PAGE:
For Magic players who follow non-rotating formats, there is a special time that occurs four times a year that is often cause of excitement, disappointment, and, in some cases, sadness: The Banned and Restricted Announcement. Coming up again before the end of the month we will have another possible set of changes to the Magic ban lists. Today I would like to weigh in on my thoughts on the topic as they specifically apply to Modern as this is the format I spend the most time playing.
To cut right to the chase, if I was in charge of the ban list I would make the following changes in the next update:
First I would like to talk about the cards I would remove from the format - the cheap card selection. In the last year, my opinion on cantrips in Modern has slowly changed. Once upon a time I suggested that we unban a card like Ponder or Preordain, whereas today, after playing more of cantrip heavy formats like Legacy, my feelings on this have changed.
In my opinion, Wizards got it right when they removed powerful one mana card selection from Modern with Ponder and Preordain, and I would like to see them move further in this direction by getting rid of Faithless Looting and Ancient Stirrings as well. One of the things that makes Magic a great game with such replayability is the fact that game to game tends to play out a bit differently. This variety of game play tends to be greatly reduced when powerful, cheap card selection gets involved.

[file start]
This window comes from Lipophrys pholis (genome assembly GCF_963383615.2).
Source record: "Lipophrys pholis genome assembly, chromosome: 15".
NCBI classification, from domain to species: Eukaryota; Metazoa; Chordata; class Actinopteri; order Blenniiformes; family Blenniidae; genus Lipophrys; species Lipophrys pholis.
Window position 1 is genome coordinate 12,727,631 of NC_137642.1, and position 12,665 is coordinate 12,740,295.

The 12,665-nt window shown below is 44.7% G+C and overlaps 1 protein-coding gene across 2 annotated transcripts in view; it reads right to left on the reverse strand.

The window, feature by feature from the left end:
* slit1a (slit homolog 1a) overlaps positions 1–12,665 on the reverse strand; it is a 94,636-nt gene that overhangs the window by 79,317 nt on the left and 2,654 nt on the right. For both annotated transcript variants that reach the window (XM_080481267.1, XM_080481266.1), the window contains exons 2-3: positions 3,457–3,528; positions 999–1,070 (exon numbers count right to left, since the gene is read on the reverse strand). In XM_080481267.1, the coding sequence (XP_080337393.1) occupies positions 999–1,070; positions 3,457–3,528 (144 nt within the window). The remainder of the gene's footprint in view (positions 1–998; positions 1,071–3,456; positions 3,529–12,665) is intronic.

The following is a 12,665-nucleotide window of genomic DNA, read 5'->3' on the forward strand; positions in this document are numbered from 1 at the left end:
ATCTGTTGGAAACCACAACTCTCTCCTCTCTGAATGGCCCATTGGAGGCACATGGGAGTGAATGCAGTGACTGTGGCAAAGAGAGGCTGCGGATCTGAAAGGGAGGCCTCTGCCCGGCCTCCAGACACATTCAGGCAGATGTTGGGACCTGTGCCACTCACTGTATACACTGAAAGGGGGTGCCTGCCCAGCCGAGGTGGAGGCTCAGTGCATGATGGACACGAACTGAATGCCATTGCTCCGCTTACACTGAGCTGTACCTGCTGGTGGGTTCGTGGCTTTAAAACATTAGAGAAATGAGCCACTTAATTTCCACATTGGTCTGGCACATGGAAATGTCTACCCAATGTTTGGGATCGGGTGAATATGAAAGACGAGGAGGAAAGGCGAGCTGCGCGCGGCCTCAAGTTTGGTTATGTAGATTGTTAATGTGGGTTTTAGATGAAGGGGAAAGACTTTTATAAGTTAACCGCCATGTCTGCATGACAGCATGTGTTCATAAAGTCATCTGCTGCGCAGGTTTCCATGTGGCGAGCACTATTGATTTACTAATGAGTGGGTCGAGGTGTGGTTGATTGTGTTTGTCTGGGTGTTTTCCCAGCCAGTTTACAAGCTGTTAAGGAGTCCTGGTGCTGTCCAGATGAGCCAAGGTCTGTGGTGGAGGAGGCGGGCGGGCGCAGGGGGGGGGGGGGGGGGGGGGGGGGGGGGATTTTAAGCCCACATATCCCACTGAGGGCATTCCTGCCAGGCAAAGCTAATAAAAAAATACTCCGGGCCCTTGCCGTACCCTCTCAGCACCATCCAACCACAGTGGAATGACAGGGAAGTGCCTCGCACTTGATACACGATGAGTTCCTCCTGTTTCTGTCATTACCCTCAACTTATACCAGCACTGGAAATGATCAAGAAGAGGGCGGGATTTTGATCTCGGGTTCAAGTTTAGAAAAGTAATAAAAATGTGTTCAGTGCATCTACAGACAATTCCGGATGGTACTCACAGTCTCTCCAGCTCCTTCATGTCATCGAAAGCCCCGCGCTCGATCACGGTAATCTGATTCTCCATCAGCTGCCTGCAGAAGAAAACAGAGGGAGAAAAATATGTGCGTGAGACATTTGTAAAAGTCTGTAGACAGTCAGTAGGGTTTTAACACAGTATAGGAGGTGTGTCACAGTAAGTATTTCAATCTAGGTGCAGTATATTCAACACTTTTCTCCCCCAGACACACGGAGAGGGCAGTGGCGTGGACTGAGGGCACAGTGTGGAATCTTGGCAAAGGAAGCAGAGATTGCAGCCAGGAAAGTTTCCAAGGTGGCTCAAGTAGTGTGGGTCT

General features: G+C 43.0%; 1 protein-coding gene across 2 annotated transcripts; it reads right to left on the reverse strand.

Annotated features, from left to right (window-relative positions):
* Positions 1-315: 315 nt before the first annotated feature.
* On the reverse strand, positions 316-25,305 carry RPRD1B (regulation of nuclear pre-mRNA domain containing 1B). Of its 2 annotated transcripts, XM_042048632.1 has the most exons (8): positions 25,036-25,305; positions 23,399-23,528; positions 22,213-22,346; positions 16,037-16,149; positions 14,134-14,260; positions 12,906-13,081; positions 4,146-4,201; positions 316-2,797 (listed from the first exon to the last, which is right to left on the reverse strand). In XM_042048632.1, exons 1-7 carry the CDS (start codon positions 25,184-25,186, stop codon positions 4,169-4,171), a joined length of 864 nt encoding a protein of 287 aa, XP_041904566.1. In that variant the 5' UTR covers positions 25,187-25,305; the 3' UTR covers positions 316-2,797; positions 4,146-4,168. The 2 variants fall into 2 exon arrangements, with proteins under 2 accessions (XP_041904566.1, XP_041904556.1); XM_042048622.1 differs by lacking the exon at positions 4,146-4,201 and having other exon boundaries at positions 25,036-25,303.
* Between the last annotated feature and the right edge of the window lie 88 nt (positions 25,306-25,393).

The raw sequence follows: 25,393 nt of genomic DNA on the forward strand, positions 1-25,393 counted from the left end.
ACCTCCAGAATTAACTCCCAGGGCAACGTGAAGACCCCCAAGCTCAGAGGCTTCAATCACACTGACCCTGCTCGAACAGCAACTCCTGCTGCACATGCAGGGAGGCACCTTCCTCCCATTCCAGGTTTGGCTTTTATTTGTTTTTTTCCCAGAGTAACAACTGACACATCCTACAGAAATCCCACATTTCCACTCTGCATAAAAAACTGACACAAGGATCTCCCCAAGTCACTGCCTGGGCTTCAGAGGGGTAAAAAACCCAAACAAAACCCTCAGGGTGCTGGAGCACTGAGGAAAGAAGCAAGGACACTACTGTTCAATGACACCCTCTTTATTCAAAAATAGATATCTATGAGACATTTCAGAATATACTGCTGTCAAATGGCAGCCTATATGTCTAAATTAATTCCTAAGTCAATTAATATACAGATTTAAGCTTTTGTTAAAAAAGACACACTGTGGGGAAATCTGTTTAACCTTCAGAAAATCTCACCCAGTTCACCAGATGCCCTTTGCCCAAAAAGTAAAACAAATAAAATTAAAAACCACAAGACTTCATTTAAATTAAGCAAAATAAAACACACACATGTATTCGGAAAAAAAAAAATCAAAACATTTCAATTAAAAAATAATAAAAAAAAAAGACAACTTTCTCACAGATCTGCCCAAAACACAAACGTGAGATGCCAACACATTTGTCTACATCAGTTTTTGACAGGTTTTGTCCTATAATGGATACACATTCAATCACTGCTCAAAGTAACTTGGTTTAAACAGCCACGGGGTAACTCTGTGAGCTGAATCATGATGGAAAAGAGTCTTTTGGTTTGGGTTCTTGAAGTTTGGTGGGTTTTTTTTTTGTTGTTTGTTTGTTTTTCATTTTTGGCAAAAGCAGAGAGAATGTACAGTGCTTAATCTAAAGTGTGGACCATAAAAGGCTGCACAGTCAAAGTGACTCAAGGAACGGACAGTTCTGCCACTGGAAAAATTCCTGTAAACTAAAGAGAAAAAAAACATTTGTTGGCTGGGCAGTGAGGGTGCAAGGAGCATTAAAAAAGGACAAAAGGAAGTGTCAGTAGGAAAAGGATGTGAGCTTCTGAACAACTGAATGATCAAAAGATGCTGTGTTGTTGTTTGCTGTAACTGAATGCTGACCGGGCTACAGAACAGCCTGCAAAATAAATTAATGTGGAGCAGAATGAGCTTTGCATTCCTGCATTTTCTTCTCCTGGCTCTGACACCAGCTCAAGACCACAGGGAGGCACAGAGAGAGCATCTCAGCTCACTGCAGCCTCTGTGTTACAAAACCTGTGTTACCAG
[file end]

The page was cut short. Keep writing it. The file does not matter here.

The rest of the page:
Something that is important to distinguish when I say this is the idea that variety of gameplay, does not automatically mean high variance like some people take it to mean. What I mean by this is that you can have decks that are still consistent, without literally playing the exact same combination of cards every single game. Modern Burn is a great example of this. It plays a variety of different cards with similar, but slightly different effects. This means while you can have a game plan that you execute consistently from game to game, the sequencing decisions you get to make while playing out your cards is going to differ depending on which of your tools you draw.
Past this, I think these bannings are reasonable because while they would be power level reductions from a number of tiered decks in Modern, I do not think removing them would single handedly kill any major archetype. While some people will disagree with this assessment, I would like to remind everyone out there that people thought banning Eye of Ugin would kill Tron or that banning Summer Bloom would kill Amulet Titan. As with those bannings, though, they simply made these strategies weaker, but still competitive.
Banning enablers, rather than the payoffs, allows people to still play with the powerful cards they like casting.
As far as my unbanning suggestions go, the first of them is the last time Wizards actually banned a payoff in Modern: Splinter Twin. Twin is a deck I always enjoyed playing against. It is a deck that encouraged other decks to be interactive, rather than linear. Its multiple angles of attack made for interesting play patterns. While it could sometimes win on the fourth turn, more often than not, Twin decks won the game by executing a tempo game plan.